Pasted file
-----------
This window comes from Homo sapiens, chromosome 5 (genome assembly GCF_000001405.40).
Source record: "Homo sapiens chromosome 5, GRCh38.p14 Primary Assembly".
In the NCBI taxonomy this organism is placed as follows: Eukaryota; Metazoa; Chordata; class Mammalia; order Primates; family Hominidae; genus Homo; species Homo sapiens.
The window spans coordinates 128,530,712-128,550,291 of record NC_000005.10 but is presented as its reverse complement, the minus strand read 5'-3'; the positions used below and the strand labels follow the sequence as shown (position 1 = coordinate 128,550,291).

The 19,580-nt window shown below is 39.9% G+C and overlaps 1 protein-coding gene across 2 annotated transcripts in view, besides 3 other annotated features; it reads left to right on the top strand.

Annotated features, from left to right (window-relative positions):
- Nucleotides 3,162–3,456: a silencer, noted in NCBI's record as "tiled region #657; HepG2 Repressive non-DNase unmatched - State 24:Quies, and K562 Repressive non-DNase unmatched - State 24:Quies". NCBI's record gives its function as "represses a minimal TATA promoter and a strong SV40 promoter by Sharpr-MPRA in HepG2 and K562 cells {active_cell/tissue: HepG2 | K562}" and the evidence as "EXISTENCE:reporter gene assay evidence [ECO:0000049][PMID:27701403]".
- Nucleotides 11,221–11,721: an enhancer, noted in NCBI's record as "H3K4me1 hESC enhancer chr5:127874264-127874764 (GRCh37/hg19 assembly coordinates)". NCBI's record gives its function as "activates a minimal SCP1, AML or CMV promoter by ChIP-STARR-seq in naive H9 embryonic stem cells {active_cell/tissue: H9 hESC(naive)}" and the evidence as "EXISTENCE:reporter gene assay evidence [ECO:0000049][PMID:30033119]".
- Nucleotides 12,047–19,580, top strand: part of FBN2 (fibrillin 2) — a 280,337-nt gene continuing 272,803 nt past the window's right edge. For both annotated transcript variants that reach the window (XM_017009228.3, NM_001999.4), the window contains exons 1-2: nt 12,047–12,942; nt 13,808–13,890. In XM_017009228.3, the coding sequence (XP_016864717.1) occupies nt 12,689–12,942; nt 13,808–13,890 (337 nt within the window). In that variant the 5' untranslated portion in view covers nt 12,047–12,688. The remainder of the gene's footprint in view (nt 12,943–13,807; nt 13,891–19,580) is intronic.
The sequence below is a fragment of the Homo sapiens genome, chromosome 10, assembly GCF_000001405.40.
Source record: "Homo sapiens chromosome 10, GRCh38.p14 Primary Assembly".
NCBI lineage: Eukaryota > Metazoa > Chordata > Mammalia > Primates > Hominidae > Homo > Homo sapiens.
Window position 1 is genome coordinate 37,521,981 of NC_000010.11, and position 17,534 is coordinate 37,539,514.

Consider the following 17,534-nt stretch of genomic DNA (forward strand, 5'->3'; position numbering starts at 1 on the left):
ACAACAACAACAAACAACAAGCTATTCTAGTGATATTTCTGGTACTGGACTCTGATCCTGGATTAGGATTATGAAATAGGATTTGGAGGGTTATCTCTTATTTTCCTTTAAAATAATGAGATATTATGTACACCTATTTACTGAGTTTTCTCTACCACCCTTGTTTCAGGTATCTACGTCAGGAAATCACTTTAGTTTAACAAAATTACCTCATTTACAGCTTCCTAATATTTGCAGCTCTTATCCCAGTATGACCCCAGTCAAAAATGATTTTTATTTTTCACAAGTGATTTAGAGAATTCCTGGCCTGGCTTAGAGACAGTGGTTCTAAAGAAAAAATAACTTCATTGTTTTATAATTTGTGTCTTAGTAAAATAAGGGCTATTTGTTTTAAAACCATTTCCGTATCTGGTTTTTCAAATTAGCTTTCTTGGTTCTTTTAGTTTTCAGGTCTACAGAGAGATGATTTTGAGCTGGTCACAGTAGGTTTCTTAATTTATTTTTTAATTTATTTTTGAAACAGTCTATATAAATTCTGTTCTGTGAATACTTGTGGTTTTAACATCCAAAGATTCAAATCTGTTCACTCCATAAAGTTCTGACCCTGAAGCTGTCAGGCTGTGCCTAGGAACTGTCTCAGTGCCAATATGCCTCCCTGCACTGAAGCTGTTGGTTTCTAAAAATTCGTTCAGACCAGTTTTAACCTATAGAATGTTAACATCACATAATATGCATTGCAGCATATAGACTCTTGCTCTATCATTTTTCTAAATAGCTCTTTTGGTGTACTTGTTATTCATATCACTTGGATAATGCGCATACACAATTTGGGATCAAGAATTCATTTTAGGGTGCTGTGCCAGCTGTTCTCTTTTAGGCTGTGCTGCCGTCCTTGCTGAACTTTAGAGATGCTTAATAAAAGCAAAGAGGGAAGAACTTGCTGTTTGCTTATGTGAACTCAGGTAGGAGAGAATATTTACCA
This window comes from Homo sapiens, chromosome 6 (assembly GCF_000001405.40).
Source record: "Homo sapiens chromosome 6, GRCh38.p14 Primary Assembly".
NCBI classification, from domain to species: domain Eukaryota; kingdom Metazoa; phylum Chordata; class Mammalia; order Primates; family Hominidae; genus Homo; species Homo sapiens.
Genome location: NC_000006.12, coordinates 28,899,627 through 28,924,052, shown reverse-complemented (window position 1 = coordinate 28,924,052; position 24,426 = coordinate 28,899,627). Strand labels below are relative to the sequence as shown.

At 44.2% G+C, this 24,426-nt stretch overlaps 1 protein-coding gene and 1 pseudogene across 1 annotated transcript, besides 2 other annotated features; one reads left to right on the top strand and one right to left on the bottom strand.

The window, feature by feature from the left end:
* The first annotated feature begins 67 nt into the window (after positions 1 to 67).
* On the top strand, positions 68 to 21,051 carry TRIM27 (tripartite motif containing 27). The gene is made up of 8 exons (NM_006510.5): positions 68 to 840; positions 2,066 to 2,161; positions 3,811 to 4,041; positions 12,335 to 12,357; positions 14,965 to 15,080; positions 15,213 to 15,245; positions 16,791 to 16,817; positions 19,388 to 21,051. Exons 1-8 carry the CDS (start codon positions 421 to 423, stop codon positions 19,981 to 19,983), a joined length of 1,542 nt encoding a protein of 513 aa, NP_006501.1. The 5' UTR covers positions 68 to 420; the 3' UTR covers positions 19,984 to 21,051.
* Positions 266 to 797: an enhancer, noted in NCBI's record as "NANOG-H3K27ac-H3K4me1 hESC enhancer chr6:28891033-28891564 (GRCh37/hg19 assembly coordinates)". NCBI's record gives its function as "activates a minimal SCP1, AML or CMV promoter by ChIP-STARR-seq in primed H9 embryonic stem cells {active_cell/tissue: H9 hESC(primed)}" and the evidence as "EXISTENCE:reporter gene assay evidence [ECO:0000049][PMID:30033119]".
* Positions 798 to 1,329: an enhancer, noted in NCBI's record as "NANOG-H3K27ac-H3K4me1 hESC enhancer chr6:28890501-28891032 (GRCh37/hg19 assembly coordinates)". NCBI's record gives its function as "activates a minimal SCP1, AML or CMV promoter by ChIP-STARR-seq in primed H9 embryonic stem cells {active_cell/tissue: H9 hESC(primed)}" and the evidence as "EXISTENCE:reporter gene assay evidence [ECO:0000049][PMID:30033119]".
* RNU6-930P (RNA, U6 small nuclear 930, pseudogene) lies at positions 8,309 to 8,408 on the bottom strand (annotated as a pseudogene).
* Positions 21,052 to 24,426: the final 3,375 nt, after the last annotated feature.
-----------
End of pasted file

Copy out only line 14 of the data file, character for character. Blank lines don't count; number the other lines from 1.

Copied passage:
Consider the following 17,534-nt stretch of genomic DNA (forward strand, 5'->3'; position numbering starts at 1 on the left):